Another lockdown is likely in Nigeria with the rising COVID-19 cases, the Presidential Task Force (PTF) on the Novel Coronavirus Control has warned.
The ad hoc body working on prevention of the virus is worried that despite the second wave whose effect is deadlier than the first wave, Nigerians have continued to shun the prescribed protocols.
National Coordinator of the PTF, Dr Sani Aliyu, said the only way to prevent a re-introduction of a lockdown is by adhering to the advisories.
Many business concerns and the generality of Nigerians have cautioned against another lockdown because it will hurt the economy that has already slumped into recession.
Business leaders have advised the government to seek other options to control the spread of the virus.
Aliyu, speaking on a television programme on Sunday, said: “If you don’t want a lockdown, the only way is to make sure we use our facemasks, avoid mass gatherings, avoid people who have respiratory tract infections, sanitise our hands and follow those non-pharmaceutical interventions."
“The very vaccines that we currently have are those non-pharmaceutical interventions."
“If numbers continue to go up, all options are on the table. There are countries in the world that have been able to control this pandemic simply by following these non-pharmaceutical interventions. They may be inconvenient, but they will not be as difficult as a lockdown”.
Aliyu said cases were multiplying in recent weeks.
“We are talking holistically here. All I can say is that 33 people died of COVID-19 in the last one week. Are we saying those people died for nothing? We have just recorded 6,000 cases in one week, far more than we ever recorded."
“COVID-19 exists; anybody who says COVID-19 does not exist is probably living in a completely different world. In the last one week, we’ve had a tripling of cases. You can see what’s happening in the United States, you can see what’s happening in the UK."
” I’m sure most of those who have been following the numbers will realise that what we have now far exceeds what we had in June/July last year."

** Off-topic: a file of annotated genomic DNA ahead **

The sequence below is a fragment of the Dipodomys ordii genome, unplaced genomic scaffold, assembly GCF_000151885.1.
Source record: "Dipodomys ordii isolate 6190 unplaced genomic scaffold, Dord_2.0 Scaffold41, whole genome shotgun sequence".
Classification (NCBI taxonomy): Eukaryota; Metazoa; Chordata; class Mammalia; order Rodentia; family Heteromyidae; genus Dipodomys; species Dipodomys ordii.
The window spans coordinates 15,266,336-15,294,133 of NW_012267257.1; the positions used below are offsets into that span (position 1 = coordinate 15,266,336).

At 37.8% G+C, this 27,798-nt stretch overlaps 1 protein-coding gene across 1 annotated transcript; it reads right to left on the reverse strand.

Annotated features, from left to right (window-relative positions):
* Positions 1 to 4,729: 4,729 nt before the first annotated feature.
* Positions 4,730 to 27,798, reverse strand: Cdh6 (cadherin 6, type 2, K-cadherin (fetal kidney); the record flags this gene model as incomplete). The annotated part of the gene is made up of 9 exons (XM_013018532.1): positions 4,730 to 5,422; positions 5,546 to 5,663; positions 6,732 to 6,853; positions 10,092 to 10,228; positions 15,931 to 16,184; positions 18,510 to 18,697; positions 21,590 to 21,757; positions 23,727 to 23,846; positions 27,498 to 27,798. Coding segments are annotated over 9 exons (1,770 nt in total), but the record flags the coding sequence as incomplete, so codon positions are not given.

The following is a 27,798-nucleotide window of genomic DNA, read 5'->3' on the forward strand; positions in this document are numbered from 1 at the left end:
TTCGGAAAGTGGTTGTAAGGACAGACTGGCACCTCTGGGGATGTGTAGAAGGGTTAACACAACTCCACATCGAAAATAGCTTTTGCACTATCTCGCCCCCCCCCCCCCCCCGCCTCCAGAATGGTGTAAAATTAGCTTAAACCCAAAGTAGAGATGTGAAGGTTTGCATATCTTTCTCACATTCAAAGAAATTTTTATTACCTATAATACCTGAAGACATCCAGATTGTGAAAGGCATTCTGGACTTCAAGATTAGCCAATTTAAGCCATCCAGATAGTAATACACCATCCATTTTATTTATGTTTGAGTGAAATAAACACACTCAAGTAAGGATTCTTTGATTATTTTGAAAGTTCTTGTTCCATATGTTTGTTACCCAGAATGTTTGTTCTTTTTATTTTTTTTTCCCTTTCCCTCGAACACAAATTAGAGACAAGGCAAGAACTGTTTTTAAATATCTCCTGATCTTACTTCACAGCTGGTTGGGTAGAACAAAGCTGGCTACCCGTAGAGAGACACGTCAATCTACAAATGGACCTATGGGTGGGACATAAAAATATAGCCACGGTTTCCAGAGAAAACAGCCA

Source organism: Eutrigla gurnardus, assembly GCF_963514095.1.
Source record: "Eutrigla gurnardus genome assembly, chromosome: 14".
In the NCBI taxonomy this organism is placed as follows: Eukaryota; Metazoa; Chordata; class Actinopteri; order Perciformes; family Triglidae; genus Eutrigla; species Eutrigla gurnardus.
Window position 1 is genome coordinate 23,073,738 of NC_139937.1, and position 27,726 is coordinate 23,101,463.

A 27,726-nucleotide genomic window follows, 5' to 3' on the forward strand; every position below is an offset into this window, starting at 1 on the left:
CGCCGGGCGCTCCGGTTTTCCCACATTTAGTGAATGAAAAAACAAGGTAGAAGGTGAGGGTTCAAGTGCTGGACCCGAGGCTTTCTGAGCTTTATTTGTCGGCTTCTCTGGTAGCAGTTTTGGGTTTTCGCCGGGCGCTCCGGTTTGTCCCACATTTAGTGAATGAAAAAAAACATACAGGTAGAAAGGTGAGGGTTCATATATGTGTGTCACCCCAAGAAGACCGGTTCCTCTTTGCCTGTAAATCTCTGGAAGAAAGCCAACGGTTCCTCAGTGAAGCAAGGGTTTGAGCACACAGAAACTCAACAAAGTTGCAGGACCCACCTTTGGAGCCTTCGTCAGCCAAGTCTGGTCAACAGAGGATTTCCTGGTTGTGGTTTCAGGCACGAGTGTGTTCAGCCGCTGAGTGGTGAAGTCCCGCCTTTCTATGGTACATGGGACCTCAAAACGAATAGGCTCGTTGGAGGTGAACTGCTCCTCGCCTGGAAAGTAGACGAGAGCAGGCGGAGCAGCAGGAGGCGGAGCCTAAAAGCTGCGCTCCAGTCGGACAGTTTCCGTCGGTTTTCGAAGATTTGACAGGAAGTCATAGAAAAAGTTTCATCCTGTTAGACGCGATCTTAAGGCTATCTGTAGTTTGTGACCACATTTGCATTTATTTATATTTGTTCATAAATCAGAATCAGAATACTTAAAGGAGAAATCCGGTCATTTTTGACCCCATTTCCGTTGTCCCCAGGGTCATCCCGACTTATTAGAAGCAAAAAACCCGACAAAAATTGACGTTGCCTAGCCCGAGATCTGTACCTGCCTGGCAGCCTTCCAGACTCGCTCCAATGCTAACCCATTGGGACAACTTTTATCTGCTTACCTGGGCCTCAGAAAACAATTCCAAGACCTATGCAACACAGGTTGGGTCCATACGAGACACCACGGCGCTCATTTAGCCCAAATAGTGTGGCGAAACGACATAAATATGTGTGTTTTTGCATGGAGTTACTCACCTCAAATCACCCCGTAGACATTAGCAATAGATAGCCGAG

“In week 52, which is the week we’ve just finished, we’ve seen a tripling in weekly number of cases, compared to what we had three weeks ago. The 6,000 cases per week is really huge. Our hospitals are already starting to get overloaded and we are already starting to feel the pressure within the healthcare system."
“So, talking about the projection, the projection really depends on whether people will start taking this very seriously and start following those non-pharmaceutical interventions that we’ve been talking about for the last one year."
“We’ve been able to demonstrate that it’s possible to flatten the curve, but we need the cooperation of everybody, we need the cooperation of the general public, we need the cooperation of the state governments”, he said.
Aliyu said vaccines are expected to be available in Nigeria by the end of January, allaying fears being entertained in some quarters about its safety.
He said the administration of the vaccine would be voluntary, as government would not force anyone to take it.
“The vaccine, together with the non-pharmaceutical interventions, is the only way to get on top of this epidemic and by the way, Nigeria cannot afford to be a pariah nation. I can tell you that in the coming months, as more and more people start taking this vaccine, it will be very clear there’s not going to be an issue with safety."
“If you don’t have the vaccine, you are going to be stuck because I am very certain that countries, internationally in the next six months to a year, will start insisting on a certificate before you get into their country. So, you’ll not be able to go for the Hajj, the Umrah or the Christian pilgrimage, holiday to Dubai, or business trip to China or South Africa, if you do not have the vaccine."
“Hopefully, we should have the first batch of the vaccine in the next four weeks, by the end of January.”